• The kinds of entities we’re talking about aren’t just physical objects, but any kind of entity, including numbers, words, ghosts, and so on (if these things really exist).

• Similarly, the kinds of properties we’re talking about aren’t just physical properties, but any kind of property.

• Also, the kinds of properties we’re talking about aren’t just intrinsic properties (like being 70 inches tall); the principle is supposed to apply to extrinsic properties (like being shorter than Professor Worsnip) too. It’s also supposed to apply to properties like where the object is and has been located in space.

• The kind of “identity” we’re talking about is being one and the same thing, what philosophers usually call numerical identity. Sometimes when we say that objects are “identical” or “the same”, we mean something weaker: just that the objects have many of the same (intrinsic) properties. For example, I might say that you and I bought identical laptops, meaning we have laptops of the same model. Still, we have two laptops. Philosophers usually call that qualitative identity. Leibniz’s Law isn’t talking about that kind of identity. Instead it’s talking about when it’s right to say that my laptop and your laptop is one and the same laptop. (Maybe someone stole it from me and then sold it to you…?)

• What Leibniz’s Law says is that if our laptops are one and the same, then they have to have all the same properties. So if we find a property that one of them has and the other lacks, then we’ve established that the laptops are different.

• Leibniz’s Law is not supposed to rule out the possibility of things changing their properties over time. Perhaps when I owned the laptop, it didn’t have any scratches on it. But when you purchased it, it had a St Pauli logo scratched into it. Leibniz’s Law is compatible with that. It doesn’t say we should argue Prof Pryor’s laptop was unscratched, this laptop is scratched, so therefore they’re two different laptops. Instead, it might be that Prof Pryor’s laptop was unscratched yesterday (but so too was your laptop), and your laptop is scratched today: but if they’re really the same laptop, then Prof Pryor’s laptop is scratched today too.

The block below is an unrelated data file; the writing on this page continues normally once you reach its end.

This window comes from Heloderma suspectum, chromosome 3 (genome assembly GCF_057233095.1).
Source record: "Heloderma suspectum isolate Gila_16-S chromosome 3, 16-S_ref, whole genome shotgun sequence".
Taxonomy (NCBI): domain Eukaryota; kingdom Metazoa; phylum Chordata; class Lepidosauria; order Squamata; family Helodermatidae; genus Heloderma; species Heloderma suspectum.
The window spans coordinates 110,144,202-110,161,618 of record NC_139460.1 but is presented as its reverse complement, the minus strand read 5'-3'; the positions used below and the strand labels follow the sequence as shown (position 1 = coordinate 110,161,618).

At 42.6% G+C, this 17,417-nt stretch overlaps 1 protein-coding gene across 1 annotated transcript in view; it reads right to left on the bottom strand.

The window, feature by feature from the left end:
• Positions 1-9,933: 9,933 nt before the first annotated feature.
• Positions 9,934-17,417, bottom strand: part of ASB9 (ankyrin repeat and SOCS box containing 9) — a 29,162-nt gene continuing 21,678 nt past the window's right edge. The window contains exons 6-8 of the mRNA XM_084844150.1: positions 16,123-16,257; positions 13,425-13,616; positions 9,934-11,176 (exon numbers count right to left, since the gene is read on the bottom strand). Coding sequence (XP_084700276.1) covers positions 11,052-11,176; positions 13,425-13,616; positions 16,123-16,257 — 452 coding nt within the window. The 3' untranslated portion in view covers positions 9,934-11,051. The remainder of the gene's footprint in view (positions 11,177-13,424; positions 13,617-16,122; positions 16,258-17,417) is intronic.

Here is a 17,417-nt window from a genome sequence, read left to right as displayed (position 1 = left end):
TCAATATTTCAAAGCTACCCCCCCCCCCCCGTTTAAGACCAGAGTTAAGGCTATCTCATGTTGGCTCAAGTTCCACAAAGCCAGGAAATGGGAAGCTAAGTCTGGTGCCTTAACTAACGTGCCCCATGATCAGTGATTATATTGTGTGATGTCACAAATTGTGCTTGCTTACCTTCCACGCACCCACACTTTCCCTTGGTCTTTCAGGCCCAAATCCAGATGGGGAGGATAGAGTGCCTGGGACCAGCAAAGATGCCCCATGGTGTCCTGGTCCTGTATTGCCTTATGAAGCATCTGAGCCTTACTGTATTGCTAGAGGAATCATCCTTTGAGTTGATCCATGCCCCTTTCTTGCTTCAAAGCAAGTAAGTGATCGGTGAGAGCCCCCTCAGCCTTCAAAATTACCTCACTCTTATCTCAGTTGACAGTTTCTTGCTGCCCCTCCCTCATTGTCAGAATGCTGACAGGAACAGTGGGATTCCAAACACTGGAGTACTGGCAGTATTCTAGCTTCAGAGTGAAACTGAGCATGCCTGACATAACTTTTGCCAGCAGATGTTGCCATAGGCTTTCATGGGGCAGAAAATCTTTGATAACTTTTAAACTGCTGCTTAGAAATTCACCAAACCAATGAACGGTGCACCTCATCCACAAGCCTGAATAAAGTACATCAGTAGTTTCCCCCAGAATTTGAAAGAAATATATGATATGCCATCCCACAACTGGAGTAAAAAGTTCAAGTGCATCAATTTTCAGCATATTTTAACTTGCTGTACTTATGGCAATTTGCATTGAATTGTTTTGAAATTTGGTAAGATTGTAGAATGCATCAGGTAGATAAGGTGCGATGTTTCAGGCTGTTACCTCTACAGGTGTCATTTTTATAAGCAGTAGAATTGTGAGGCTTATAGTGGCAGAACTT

• Leibniz’s Law is of the form:

• For any x and y, if they’re identical, then they have all the same properties.

Or taking the contrapositive:

• For any x and y, if they don’t have all the same properties, then they’re not identical.

The converse of Leibniz’s Law says instead:

• For any x and y, if they have all the same properties, then they’re identical.

Since “identical” here means “one and the same thing,” another way of saying this is that there can’t be two (or more) distinct objects that have all the same properties. This principle (called the Identity of Indiscernibles) was also favored by the philosopher Leibniz, and by other philosophers, but it is more controversial than the principle we’re calling Leibniz’s Law. It may or may not be true. That depends on answers to other subtle questions and what other metaphysical theories you accept.

What we’re calling Leibniz’s Law on the other hand seems to be a lot more straightforward. (As our discussion proceeds, though, we’ll see that things turn out to be somewhat complicated for Leibniz’s Law, too.)

• Annoyingly, some people use the label “Leibniz’s Law” to refer to this last principle instead of the first. But we’re going to ignore that. Our texts, and we in this course, are going to only use “Leibniz’s Law” to refer to the first principle.

• Experience tells us that, regardless of what they’re called, beginning philosophy students often get confused about the difference between these two principles, so put extra effort into trying to understand and keep track of the difference.

• Also put extra effort into trying to understand and keep track of the difference between sameness in the sense of numerical identity, and sameness in the sense of qualitative identity. Here’s an example. Tamar has two children, Alicia and Abe. For Christmas, she bought them each a new red bike. She made sure to get two bikes of the same design and color, else the kids would get upset. So now: Alicia and Abe have the same bikes, and also the same mother. They “have the same bikes” in the sense of qualitatively identical bikes—there are still two bikes, one for each child. They “have the same mother” in the sense of numerical identity. Unlike the bikes, there is just one mother, that they have to share.

• Whenever we say “one and the same thing,” as in Leibniz’s Law, we’ll be talking about numberical identity.